For the moment, for the production pipeline execution, we can use only plain SQL (T-SQL).
So we need to get SQL Script, which does the same job as DBT RUN. A solution is to collect SQL statements DBT RUN issues. The additional requirement is that we want to have the Script packed into UDF (T-SQL Stored Procedure).
The current solution to get the DBT pipeline SQL Script in UDF (T-SQL Stored Procedure):
- Launch SQL Server Profiler with SQL Batch Starting Event. https://docs.microsoft.com/en-us/sql/relational-databases/event-classes/sql-batchstarting-event-class
- Execute DBT RUN command (1 thread, SQL Server development environment with administrative rights).
- Export SQL Statements from the Profiler to a text file.
- Add dynamic invocation_id generation statement to the beginning of the Script (for https://github.com/fishtown-analytics/dbt-event-logging):
declare @invocation_id as uniqueidentifier = NEWID()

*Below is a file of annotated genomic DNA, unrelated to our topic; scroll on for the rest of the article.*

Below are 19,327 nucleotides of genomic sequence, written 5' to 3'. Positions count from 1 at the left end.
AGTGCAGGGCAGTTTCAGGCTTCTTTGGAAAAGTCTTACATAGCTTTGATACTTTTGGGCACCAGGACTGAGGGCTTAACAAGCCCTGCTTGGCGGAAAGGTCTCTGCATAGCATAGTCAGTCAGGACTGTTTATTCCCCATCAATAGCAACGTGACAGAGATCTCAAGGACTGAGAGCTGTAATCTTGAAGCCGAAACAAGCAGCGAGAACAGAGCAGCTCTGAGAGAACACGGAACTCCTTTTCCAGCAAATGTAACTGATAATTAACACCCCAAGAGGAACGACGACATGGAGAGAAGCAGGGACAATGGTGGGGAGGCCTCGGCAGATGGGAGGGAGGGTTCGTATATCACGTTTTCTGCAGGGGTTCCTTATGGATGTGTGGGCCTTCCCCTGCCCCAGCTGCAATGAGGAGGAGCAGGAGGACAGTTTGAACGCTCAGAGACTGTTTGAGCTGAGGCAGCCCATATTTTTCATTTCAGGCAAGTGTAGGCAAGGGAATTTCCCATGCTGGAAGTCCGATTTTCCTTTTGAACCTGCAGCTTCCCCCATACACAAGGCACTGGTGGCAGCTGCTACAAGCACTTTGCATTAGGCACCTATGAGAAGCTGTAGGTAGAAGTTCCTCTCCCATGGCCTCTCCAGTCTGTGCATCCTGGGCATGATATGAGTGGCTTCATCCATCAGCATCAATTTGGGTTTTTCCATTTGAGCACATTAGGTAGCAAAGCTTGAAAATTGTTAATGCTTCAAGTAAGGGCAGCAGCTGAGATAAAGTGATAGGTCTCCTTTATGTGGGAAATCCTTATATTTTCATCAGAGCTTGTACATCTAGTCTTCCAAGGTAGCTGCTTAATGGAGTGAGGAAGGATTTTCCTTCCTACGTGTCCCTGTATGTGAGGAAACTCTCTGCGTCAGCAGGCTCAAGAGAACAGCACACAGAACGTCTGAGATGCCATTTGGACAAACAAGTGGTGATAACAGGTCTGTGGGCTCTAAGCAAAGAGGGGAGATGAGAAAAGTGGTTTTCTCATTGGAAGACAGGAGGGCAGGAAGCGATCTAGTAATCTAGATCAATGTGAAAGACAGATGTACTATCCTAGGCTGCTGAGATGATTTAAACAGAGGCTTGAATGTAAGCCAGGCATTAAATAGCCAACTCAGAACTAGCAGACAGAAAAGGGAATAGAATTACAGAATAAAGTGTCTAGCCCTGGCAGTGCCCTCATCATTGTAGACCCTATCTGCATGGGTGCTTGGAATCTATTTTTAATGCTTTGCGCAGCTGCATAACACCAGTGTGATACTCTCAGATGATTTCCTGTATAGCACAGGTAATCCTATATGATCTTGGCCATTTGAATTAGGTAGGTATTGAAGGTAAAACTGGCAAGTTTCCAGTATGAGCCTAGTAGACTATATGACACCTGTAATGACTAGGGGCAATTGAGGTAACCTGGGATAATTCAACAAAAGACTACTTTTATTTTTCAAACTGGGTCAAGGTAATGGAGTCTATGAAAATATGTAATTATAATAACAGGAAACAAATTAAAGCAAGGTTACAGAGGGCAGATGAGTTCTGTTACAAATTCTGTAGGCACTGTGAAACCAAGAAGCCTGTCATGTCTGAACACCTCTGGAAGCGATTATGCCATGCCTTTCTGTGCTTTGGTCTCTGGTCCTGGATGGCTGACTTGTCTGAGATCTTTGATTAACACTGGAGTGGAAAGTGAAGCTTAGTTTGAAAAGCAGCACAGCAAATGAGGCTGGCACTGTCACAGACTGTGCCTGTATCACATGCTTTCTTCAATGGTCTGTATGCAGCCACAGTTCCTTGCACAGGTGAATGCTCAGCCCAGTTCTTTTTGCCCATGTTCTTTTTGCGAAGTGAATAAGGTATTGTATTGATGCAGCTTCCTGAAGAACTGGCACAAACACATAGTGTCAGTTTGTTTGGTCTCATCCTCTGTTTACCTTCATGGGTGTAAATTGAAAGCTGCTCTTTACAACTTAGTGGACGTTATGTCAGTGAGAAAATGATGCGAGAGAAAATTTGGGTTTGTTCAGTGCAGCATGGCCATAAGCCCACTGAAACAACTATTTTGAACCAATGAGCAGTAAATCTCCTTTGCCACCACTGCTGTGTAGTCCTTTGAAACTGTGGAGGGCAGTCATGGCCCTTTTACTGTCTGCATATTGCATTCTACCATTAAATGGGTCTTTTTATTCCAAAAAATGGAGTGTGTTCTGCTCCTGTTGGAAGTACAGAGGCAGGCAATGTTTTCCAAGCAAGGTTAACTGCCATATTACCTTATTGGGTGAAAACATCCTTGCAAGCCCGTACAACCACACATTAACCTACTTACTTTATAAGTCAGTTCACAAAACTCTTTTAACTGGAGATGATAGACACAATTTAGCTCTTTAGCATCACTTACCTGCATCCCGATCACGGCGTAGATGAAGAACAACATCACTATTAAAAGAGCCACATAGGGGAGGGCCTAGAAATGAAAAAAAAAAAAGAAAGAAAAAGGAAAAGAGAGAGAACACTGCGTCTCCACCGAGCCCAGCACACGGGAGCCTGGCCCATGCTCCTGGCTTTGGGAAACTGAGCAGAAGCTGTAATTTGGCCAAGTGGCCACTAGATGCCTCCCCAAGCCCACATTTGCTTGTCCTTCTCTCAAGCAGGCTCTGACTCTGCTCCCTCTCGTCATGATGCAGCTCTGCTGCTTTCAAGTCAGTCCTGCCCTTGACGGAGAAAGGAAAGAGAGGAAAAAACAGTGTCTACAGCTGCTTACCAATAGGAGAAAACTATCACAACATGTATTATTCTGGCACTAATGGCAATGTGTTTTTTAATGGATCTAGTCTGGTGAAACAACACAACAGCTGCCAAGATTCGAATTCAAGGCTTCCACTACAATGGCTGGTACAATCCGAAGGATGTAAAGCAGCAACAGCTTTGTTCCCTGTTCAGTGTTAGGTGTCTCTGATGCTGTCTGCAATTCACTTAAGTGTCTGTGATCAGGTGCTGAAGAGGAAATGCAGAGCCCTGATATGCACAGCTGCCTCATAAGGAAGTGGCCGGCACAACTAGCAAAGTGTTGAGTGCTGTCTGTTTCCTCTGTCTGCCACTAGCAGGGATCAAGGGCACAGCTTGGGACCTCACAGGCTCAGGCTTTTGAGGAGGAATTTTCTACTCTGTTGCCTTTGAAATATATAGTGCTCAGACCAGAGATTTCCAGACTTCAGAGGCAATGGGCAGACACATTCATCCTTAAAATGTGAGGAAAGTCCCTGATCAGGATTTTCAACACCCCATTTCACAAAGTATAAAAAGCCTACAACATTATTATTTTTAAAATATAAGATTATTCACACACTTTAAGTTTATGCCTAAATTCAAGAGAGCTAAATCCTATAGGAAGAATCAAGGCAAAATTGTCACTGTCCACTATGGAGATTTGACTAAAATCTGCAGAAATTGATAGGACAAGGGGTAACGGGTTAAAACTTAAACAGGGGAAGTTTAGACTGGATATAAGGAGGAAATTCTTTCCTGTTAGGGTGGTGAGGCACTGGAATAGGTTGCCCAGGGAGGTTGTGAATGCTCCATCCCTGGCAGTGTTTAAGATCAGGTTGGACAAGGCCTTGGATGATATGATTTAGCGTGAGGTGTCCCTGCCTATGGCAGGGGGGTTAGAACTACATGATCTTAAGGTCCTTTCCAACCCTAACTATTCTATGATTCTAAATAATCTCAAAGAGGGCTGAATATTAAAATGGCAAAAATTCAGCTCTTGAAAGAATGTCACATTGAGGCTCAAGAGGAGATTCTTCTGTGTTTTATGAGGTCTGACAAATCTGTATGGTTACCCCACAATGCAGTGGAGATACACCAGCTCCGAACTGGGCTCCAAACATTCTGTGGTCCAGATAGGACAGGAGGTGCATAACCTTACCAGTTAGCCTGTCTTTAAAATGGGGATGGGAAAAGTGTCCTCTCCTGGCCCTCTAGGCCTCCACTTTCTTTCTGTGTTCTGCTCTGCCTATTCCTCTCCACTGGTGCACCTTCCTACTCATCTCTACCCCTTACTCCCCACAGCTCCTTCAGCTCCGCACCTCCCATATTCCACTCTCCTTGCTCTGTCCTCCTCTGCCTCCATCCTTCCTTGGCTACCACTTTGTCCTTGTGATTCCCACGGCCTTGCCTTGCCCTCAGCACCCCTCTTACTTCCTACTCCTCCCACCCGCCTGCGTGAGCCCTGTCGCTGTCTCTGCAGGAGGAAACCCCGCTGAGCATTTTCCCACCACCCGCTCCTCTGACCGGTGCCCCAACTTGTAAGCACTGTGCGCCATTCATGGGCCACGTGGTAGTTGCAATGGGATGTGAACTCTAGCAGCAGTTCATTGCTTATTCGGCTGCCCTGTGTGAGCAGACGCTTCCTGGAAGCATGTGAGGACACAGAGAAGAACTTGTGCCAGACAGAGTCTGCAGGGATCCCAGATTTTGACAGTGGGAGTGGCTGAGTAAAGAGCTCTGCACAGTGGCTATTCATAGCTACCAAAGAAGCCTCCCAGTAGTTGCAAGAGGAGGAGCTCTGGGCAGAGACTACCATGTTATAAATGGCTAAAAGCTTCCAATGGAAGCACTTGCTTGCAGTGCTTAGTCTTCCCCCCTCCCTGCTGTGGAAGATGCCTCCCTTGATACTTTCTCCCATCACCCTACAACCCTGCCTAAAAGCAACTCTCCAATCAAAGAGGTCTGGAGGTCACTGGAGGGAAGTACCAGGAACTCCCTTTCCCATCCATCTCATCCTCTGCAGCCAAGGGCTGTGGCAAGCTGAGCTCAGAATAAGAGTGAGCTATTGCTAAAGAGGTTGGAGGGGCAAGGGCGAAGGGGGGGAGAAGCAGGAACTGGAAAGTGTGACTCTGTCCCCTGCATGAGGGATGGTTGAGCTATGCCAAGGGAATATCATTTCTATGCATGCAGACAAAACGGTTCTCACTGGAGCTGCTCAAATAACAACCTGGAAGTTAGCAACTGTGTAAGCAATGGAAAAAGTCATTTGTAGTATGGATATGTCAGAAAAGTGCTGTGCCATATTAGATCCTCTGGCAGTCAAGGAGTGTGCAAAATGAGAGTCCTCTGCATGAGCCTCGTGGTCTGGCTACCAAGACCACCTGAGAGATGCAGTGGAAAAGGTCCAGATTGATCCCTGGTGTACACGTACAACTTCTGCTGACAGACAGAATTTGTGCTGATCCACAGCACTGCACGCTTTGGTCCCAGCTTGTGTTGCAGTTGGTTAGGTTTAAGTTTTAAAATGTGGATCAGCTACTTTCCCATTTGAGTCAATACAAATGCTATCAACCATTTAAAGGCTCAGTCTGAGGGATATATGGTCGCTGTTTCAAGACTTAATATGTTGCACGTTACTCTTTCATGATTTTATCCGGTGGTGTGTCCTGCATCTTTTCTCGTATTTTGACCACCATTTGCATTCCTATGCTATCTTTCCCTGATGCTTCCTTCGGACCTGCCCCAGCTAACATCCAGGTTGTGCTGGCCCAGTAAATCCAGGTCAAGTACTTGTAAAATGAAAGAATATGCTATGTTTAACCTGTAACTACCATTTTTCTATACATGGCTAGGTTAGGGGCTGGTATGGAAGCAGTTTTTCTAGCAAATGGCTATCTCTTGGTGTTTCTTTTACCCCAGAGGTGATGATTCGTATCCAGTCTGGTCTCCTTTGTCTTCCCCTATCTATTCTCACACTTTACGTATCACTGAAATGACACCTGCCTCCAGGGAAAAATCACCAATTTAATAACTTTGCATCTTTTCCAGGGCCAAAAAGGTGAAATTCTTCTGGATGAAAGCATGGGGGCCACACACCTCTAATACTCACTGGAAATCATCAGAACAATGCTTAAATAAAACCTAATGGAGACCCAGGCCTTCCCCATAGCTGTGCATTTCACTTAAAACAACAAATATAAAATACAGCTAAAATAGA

- Replace some statements in the Script:
5.1. “GO” with semicolon.
5.2. “COMMIT” with semicolon.
5.3. User name generated by https://github.com/fishtown-analytics/dbt-event-logging with
5.4 Fixed “invocation_id” with
- Remove UDFs creation statements. Using dbt to manage user defined functions
- Create UDF (T-SQL Stored Procedure) with the statements from the Script.
There is a number of downsides in the approach, like the loss of the multithreaded execution https://docs.getdbt.com/reference/commands/run/, the need for separate exceptions handling, etc.
Nevertheless, the solution still works pretty well, and to be more confident before going further in detailed tuning/automation, we are thinking about if there are more recommended approaches.
For example, it seems feasible to work with JSON log
to get the same DBT pipeline SQL Script via python.
Thanks in advance for the recommendations/thoughts on how it may be better to execute DBT pipeline via plain SQL.